The Sony LocationFree System
Even the greatest of travel adventures have downtime. Maybe you’ve got an airport layover. Maybe you’re waiting for a bus. Maybe you’re stranded in a hostel somewhere due to inclement weather or illness. For whatever reason, at that moment, instead of experiencing the grand excitement that the whole thing was supposed to be, you’re sitting there bored. Enter the LocationFree video system. The LocationFree system from Sony Electronics is designed to allow viewing of video streamed from home to a remote location over the internet. This may sound fairly innocuous, but the features of the LocationFree base station, especially when used in conjunction with the Playstation Portable make the whole thing pretty impressive.
The Base Station
The main LocationFree unit looks like a simple black box with a large number of video inputs and outputs, a network connector, and built in wi-fi. It comes packaged with a number of cables that allow it to be hooked into a variety of video sources. This unit stays at home and interacts with your cable box, satellite TV box, DVR, or whatever else you choose to use with it. In my case, it was hooked into a satellite TV receiver.
The setup of the unit was quite involved, and would have likely been a bit confusing but for some help from the Sony techs. One of my few criticisms of the system is that the instructions packaged with it are somewhat spotty. First, I had to wire it into my home network and register it to the wireless net and then rig it up as a pass-through device on my satellite TV box. Next, I had to teach it to speak to the box by programming it with my remote control. This all took a good solid couple of hours of work. Once I got it done it worked quite smoothly.
Basically, once the setup was done, channel changing and video viewing could be done from anywhere. Video streamed nicely at a resolution of 640x240 to the PSP. At that resolution the video was crisp and clear. I used it at a number of hotspots including a couple of coffee shops, a college campus, and a library. I found that under most circumstances the video streaming was both clear and smooth. There were only two exceptions to this. First, when I was on a congested network I experienced skipping and the occasional outright disconnection that required a restart. Second, when bandwidth was throttled low, skipping made the video very difficult to watch.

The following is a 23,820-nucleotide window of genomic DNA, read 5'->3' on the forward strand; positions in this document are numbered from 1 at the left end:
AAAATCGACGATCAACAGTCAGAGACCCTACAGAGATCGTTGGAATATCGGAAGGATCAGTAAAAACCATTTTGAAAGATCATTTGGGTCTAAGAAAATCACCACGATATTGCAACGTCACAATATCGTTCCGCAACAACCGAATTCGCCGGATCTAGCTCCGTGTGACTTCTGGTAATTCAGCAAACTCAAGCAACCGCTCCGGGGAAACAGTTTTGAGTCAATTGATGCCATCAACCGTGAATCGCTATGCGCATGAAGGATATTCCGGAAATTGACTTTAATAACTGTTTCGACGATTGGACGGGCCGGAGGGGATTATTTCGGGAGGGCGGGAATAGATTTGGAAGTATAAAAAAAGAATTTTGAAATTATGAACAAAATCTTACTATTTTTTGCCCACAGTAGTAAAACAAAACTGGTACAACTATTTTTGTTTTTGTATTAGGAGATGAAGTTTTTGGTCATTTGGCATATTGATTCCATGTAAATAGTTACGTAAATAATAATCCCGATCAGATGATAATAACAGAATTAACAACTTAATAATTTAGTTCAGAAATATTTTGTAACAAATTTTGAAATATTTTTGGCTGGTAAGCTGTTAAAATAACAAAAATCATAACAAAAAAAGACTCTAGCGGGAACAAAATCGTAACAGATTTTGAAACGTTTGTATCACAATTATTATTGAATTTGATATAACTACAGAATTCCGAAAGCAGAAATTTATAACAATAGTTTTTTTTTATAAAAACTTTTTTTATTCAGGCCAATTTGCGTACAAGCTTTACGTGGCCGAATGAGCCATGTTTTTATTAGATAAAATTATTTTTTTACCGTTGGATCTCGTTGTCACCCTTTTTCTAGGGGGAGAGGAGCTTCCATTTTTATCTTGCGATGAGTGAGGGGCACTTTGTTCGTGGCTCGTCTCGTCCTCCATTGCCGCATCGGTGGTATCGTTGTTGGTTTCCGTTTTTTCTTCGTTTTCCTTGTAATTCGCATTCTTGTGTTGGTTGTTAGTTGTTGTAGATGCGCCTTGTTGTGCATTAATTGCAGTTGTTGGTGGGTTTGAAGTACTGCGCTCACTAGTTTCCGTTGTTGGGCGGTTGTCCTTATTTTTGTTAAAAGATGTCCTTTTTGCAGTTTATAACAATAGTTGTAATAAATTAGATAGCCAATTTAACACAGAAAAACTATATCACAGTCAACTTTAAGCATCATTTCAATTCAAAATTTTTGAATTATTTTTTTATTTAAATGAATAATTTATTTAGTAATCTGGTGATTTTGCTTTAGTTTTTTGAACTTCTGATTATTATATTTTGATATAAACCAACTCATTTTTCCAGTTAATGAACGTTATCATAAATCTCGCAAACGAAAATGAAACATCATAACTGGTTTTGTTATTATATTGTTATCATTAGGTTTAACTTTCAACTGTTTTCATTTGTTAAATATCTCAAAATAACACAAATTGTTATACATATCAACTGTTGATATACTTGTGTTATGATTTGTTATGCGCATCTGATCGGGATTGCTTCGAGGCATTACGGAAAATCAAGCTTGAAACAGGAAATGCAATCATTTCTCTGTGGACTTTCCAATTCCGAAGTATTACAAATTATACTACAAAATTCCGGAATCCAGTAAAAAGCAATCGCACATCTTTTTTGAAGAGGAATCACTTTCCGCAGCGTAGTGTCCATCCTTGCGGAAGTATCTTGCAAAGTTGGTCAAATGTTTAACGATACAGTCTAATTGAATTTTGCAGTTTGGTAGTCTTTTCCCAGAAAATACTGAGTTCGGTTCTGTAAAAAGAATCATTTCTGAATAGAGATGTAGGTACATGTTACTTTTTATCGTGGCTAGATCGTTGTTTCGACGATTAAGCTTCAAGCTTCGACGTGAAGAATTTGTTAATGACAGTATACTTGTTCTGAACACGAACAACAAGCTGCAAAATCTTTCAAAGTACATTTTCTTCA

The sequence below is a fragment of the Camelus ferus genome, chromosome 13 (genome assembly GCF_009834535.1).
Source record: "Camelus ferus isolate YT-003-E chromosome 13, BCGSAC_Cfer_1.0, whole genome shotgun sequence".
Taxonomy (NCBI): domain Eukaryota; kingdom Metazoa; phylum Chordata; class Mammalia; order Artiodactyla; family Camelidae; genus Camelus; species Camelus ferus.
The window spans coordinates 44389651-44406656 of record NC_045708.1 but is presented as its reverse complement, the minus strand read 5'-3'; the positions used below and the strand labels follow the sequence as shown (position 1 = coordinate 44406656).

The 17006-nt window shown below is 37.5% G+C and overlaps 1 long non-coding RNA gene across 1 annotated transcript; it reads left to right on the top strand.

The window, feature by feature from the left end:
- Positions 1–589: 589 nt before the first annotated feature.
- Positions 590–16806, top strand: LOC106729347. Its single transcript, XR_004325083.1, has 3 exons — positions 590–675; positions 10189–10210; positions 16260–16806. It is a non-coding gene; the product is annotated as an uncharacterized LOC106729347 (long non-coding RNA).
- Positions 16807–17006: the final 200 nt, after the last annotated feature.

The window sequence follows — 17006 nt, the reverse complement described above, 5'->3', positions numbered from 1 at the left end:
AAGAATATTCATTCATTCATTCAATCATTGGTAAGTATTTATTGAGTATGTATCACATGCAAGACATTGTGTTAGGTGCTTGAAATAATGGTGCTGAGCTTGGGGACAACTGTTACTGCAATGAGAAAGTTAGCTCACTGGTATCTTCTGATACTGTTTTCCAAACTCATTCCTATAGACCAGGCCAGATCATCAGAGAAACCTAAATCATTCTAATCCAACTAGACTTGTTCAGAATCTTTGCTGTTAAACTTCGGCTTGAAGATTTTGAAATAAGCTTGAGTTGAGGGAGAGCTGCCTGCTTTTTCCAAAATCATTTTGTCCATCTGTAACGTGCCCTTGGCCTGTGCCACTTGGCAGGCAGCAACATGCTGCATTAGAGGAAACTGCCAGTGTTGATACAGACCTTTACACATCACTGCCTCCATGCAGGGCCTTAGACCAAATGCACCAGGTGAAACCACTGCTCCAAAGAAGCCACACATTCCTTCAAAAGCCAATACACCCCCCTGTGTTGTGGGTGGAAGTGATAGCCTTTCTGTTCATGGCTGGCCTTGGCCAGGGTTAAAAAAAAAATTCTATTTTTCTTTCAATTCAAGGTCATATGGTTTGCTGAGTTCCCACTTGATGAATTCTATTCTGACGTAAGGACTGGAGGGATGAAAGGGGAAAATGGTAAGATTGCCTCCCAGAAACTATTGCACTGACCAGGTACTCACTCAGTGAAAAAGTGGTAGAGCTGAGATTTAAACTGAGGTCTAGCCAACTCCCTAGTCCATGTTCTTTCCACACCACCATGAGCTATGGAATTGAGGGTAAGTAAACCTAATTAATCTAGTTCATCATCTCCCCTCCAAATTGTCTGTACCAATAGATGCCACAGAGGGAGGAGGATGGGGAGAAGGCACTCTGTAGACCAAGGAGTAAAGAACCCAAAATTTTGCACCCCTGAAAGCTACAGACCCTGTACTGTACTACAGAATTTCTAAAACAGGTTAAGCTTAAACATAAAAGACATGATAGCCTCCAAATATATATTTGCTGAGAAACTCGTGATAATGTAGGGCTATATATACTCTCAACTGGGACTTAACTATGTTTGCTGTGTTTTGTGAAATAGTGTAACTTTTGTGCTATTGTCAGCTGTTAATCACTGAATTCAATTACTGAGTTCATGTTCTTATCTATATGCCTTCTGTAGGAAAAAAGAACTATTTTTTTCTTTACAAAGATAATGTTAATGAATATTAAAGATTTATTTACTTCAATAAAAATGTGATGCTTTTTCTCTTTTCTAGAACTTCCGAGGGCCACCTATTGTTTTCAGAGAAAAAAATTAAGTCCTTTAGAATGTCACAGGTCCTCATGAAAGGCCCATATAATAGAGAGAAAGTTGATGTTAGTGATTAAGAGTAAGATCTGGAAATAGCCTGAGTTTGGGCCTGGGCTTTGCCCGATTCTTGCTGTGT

According to the technician with whom I spoke, best performance takes as much as 300kb/s of connectivity with a minimum (with resolution cut in half) of 80-120k. In real world conditions (public hotspots) I found that I could get full video in about half the time. Still not bad, all things considered, and a small price to pay for having 500 channels in your pocket. There are also clients for the pocket PC, such as phones, but I did not have the opportunity to test those.
One problem I had with the system was in controlling my devices. I frequently had to repeat commands. This seemed to occur more often in areas of network congestion, leading me to believe that some of it was due to lost data going back to the base station. This also seemed to improve based on placement of the base station itself which seemed to have a strong effect on how well it communicated with the satellite box.
Using the PSP as a client device was an absolute pleasure. I had an easy time connecting to hotspots, and the video was bright, clear, and smooth. In fact, I would judge it to have one of the finest screens of its size available. I was not able to test any games on it so I cannot speak to the quality of the gaming experience that goes along with it.